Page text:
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25 years quattro - End
Even back then, a mere dozen four-wheel-drive protagonists at Audi led by Project Manager Walter Treser realised that "the car we are planning to build must hit the road with a 'big bang'. It must convince the market not through loud slogans, but through its visible success. "And Ferdinand Piëch added to this by emphasising that "we must force the competition to follow in our footsteps, to copy our strategy and concept". So this is how marketing was once conceived and created by Audi's engineers working in their private offices.

All this ultimately resulted in the PSC Product Strategy Committee, a group of specialists focusing entirely on facts, figures, and perspectives. For this is the input providing the basis for decisions on how to open and penetrate the market with a new product.

Back in 1979, the good results achieved in demonstrating the new drive system to the top-level Board Members of the VW Group tipped the scales in favour of Audi, which back then stood for "Vorsprung durch Technik" more than any other manufacturer. However, there were still doubts as to the realistic production figure: initially the target specified was 400 units, precisely the number required for homologating the new car for international motorsport. Then this figure was increased to 1,500 and subsequently to 3,500 and even 5,000 units.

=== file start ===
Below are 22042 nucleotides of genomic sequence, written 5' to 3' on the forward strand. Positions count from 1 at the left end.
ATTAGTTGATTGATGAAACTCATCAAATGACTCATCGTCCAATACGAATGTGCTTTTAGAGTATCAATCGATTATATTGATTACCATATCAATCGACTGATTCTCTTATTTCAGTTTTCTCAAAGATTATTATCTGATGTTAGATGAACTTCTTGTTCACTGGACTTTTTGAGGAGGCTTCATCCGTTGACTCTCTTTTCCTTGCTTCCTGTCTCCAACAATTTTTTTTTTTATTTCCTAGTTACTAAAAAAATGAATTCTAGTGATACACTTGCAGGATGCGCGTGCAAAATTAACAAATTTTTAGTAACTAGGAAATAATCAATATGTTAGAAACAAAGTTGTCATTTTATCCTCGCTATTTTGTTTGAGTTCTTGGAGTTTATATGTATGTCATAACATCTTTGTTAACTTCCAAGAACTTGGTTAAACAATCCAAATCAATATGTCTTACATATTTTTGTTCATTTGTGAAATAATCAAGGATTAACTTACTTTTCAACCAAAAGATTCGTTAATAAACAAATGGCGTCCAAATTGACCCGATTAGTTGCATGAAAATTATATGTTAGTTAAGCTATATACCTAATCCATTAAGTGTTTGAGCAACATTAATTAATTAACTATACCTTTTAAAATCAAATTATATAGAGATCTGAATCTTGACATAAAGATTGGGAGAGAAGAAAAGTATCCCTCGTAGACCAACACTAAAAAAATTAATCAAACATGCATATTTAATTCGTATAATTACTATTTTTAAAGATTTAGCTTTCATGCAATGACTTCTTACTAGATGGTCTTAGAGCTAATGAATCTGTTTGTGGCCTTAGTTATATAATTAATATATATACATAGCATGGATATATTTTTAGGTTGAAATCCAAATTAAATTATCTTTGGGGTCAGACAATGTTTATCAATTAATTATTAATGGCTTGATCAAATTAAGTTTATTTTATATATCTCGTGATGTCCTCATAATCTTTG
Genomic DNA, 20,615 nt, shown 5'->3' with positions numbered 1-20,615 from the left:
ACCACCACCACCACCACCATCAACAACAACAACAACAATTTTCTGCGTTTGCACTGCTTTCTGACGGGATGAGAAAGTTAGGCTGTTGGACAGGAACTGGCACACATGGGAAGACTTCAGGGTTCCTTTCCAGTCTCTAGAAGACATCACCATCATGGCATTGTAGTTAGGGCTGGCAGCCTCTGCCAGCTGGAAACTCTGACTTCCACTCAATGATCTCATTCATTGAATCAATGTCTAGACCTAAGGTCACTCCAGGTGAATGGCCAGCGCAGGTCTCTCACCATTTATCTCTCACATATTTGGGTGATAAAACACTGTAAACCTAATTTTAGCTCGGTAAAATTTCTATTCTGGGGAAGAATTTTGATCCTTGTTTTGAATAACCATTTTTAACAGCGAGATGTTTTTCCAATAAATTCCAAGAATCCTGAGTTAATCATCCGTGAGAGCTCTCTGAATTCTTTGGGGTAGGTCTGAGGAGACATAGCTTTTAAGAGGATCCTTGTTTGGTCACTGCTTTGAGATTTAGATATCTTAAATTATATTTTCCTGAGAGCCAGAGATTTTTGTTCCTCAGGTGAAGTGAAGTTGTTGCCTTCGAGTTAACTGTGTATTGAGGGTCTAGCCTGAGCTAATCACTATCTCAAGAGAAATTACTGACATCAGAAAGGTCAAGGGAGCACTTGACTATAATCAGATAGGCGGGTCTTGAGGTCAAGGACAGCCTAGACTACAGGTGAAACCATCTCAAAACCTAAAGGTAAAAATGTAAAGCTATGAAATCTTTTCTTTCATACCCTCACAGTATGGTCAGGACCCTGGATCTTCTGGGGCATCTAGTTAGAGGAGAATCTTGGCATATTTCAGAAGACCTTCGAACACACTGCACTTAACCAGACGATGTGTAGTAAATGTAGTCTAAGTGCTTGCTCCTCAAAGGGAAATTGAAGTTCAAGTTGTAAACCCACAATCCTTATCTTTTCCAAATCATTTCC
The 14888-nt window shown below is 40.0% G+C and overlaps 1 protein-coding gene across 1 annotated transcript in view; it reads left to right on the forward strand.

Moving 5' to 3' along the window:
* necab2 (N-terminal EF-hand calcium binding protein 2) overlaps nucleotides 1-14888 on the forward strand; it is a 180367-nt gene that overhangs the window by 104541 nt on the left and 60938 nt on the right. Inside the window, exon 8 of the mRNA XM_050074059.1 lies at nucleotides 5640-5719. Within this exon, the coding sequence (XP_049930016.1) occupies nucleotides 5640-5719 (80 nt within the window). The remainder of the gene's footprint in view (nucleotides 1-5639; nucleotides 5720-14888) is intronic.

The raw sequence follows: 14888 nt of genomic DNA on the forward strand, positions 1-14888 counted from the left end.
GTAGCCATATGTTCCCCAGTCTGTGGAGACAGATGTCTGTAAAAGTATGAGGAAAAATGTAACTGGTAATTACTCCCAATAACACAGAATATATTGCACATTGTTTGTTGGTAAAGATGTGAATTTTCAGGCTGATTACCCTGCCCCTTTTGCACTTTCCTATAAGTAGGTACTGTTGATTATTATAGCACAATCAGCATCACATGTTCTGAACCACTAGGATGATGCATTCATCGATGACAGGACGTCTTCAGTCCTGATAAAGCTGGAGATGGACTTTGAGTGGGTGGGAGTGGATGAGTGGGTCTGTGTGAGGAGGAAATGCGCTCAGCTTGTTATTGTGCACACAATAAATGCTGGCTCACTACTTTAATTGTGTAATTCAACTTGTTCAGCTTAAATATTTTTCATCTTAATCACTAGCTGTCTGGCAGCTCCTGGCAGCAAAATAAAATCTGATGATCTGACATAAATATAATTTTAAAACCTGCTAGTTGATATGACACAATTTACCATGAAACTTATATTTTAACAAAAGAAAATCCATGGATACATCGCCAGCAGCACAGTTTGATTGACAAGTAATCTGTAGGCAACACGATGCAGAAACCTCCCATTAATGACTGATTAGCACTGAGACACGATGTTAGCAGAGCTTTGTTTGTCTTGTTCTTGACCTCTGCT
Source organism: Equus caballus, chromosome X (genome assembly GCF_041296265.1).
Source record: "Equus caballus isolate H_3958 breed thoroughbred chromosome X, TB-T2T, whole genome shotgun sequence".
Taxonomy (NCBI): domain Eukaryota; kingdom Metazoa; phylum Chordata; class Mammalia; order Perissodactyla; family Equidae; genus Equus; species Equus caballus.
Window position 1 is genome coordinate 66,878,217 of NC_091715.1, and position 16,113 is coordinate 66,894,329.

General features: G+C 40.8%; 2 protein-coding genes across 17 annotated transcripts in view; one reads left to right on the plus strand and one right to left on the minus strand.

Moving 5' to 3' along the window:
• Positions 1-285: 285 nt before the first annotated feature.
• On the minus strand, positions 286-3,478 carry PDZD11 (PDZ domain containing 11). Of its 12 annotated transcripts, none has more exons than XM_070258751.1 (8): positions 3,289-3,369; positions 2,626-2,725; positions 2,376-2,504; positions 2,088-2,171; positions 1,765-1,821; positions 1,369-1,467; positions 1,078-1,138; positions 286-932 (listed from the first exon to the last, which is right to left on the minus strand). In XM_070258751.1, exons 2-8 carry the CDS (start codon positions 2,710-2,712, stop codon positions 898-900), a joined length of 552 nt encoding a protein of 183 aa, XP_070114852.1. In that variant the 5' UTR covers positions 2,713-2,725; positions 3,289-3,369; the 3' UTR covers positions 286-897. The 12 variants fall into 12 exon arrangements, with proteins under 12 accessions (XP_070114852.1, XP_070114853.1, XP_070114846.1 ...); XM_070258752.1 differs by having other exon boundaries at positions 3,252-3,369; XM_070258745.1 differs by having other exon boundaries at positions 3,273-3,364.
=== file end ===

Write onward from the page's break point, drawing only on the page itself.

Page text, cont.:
With all plans being carefully discussed, rejected, re-activated and re-discussed, the Committee finally agreed on a compromise: production of the 200-horsepower five-seater coupe was to take place outside of the production facilities for Audi's large-series models.

This was not least because the quality standards expected of a car in the DM 50,000 segment appeared impossible to achieve on a production line where the absolute highlight and the most expensive model was the Audi 100. A car which back then retailed for around DM 25,000.